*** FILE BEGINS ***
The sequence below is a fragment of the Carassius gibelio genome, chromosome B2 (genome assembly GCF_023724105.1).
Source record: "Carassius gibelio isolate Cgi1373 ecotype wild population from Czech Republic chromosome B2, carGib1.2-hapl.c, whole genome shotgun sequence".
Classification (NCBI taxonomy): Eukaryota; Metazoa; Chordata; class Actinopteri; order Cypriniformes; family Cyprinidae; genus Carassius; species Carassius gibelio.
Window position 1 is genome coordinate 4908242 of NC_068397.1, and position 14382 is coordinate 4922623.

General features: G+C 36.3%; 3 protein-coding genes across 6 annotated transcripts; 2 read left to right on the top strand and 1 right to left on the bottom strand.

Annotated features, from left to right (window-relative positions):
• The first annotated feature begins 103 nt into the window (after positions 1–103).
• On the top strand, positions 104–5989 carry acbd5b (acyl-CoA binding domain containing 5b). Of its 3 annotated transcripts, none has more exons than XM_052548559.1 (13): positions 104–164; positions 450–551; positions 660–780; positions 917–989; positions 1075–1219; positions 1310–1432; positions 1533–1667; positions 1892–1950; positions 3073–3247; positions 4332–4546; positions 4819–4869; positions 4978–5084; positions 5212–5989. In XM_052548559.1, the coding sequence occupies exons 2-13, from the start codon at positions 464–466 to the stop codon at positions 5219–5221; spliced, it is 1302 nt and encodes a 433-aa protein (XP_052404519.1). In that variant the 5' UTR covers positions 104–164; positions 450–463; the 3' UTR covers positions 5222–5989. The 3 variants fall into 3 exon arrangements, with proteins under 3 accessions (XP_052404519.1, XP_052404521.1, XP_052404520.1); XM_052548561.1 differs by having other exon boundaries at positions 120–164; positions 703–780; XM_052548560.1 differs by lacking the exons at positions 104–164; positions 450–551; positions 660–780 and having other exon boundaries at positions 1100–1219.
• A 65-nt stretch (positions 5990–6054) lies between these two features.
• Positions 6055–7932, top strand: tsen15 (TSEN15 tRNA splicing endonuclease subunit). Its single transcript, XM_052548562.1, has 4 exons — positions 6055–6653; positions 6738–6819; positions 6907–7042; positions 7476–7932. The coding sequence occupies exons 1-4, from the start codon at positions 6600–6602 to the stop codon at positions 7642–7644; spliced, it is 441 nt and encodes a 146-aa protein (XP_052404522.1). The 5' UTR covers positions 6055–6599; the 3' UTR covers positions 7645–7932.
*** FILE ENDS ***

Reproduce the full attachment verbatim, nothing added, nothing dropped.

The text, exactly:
The sequence below is a fragment of the Carassius gibelio genome, chromosome B2 (genome assembly GCF_023724105.1).
Source record: "Carassius gibelio isolate Cgi1373 ecotype wild population from Czech Republic chromosome B2, carGib1.2-hapl.c, whole genome shotgun sequence".
Classification (NCBI taxonomy): Eukaryota; Metazoa; Chordata; class Actinopteri; order Cypriniformes; family Cyprinidae; genus Carassius; species Carassius gibelio.
Window position 1 is genome coordinate 4908242 of NC_068397.1, and position 14382 is coordinate 4922623.

General features: G+C 36.3%; 3 protein-coding genes across 6 annotated transcripts; 2 read left to right on the top strand and 1 right to left on the bottom strand.

Annotated features, from left to right (window-relative positions):
• The first annotated feature begins 103 nt into the window (after positions 1–103).
• On the top strand, positions 104–5989 carry acbd5b (acyl-CoA binding domain containing 5b). Of its 3 annotated transcripts, none has more exons than XM_052548559.1 (13): positions 104–164; positions 450–551; positions 660–780; positions 917–989; positions 1075–1219; positions 1310–1432; positions 1533–1667; positions 1892–1950; positions 3073–3247; positions 4332–4546; positions 4819–4869; positions 4978–5084; positions 5212–5989. In XM_052548559.1, the coding sequence occupies exons 2-13, from the start codon at positions 464–466 to the stop codon at positions 5219–5221; spliced, it is 1302 nt and encodes a 433-aa protein (XP_052404519.1). In that variant the 5' UTR covers positions 104–164; positions 450–463; the 3' UTR covers positions 5222–5989. The 3 variants fall into 3 exon arrangements, with proteins under 3 accessions (XP_052404519.1, XP_052404521.1, XP_052404520.1); XM_052548561.1 differs by having other exon boundaries at positions 120–164; positions 703–780; XM_052548560.1 differs by lacking the exons at positions 104–164; positions 450–551; positions 660–780 and having other exon boundaries at positions 1100–1219.
• A 65-nt stretch (positions 5990–6054) lies between these two features.
• Positions 6055–7932, top strand: tsen15 (TSEN15 tRNA splicing endonuclease subunit). Its single transcript, XM_052548562.1, has 4 exons — positions 6055–6653; positions 6738–6819; positions 6907–7042; positions 7476–7932. The coding sequence occupies exons 1-4, from the start codon at positions 6600–6602 to the stop codon at positions 7642–7644; spliced, it is 441 nt and encodes a 146-aa protein (XP_052404522.1). The 5' UTR covers positions 6055–6599; the 3' UTR covers positions 7645–7932.